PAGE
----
Close Your Mouth, Breathe Through Your Nose

Illustration of breathing through your nose

Close Your Mouth, Breathe Through Your Nose

The nose is built for a specific purpose: to support our respiratory system (the primary purpose of the mouth, on the other hand, is to start the digestive process). The nostrils, hair and nasal passageways are designed to assist in filtering allergens and foreign bodies from entering the lungs. The nose also adds moisture and warmth to inhaled air for smoother entry to the lungs.

                Nasal breathing, as opposed to mouth breathing, has another important advantage, especially for effective and efficient exercise: it can allow for more oxygen to get to active tissues. This is because breathing through the nose releases nitric oxide, which is necessary to increase carbon dioxide (CO2) in the blood, which in turn is what releases oxygen (O2). Mouth breathing does not effectively release nitric oxide, which means the cells are not getting as much oxygen as through nasal breathing, which could lead to fatigue and stress.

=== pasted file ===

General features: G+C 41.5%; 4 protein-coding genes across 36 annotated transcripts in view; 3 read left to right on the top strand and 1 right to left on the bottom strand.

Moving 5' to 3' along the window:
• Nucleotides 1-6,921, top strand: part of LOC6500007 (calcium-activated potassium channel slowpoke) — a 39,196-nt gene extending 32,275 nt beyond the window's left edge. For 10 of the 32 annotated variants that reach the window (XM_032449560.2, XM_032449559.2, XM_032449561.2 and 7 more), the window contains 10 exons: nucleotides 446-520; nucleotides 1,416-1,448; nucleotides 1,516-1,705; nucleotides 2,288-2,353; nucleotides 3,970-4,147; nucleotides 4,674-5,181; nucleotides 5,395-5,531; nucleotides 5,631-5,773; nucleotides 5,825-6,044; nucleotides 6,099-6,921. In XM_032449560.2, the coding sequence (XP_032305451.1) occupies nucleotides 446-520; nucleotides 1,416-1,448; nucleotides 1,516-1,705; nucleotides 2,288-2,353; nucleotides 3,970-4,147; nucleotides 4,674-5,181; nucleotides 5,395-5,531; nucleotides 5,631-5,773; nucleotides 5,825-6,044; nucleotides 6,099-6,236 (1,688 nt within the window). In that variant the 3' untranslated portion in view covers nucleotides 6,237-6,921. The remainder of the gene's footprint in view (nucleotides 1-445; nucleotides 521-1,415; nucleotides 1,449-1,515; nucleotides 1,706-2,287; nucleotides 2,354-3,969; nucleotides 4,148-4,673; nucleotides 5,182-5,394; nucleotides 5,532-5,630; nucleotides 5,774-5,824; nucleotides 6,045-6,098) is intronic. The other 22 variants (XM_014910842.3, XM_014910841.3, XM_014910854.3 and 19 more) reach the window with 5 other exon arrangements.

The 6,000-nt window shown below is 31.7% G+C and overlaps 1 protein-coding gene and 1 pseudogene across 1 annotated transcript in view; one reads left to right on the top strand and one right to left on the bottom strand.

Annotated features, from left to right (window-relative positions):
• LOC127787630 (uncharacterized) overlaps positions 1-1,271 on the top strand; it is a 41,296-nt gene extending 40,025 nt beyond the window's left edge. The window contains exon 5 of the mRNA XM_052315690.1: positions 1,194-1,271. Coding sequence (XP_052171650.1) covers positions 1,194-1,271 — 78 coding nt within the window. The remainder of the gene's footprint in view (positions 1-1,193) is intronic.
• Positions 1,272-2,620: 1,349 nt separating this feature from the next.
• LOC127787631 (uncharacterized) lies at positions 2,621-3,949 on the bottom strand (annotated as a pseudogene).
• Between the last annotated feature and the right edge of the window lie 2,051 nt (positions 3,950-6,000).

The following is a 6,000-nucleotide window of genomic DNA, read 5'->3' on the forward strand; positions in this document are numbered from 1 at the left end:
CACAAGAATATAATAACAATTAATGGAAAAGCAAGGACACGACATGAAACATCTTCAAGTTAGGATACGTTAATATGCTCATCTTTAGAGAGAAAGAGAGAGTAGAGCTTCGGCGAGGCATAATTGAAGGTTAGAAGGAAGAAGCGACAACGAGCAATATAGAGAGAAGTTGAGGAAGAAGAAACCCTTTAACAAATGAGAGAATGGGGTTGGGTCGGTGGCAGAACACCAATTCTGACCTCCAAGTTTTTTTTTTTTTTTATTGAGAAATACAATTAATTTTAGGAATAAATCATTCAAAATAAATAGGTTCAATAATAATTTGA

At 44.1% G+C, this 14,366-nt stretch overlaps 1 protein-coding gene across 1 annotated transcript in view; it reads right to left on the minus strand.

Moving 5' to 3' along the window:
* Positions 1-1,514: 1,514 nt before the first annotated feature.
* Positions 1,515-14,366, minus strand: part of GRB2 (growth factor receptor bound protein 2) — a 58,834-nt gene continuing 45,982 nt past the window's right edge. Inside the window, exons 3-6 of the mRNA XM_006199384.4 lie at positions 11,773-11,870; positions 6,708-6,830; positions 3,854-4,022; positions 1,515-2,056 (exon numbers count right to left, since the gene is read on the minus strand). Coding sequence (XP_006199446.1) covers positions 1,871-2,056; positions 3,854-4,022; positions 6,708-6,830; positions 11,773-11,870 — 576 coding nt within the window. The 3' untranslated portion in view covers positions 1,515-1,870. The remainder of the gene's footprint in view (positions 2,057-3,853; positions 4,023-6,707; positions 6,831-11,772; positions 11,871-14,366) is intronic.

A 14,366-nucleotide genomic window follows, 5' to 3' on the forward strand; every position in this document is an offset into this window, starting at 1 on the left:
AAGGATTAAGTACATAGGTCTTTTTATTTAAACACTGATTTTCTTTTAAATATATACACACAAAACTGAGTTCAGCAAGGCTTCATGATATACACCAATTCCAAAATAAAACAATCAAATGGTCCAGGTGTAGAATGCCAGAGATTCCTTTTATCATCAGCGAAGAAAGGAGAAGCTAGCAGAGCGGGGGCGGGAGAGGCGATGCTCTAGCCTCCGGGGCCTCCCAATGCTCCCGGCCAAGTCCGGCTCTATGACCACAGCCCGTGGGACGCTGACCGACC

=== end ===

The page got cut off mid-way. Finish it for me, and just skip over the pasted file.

Nasal breathing also activates the part of the nervous system that supports rest, recovery, and digestion, rather than the part of the nervous system that is responsible for survival or stress states, such as fright or flight. That means that, even if the body is in a stressful state, nasal breathing can provide a sense of calm and allow us to function better.

                How to do it?

                First, pay attention: always think breathe through your nose; breathe through the nose, while walking and exercising.

                Second, practice nasal breathing. Close the mouth, relax the tongue. Take slow, deep breathes from the lower diaphragm, exhale also through the nose. Your breathing should be slow, methodical, and quiet. Some people who mouth-breathe during sleep try “mouth taping”. See us for this kind of tape and the way to use it.

                Brian MacKenzie, author, athlete, and founder of the “Art of Breath” said he believes nasal breathing can profoundly improve our awareness and acknowledges how good it feels both mentally and physically. “To desire a mind that remains curious and can see the beauty in any experience is true freedom. Our breath is the direct link to a calm, clear mind and body”.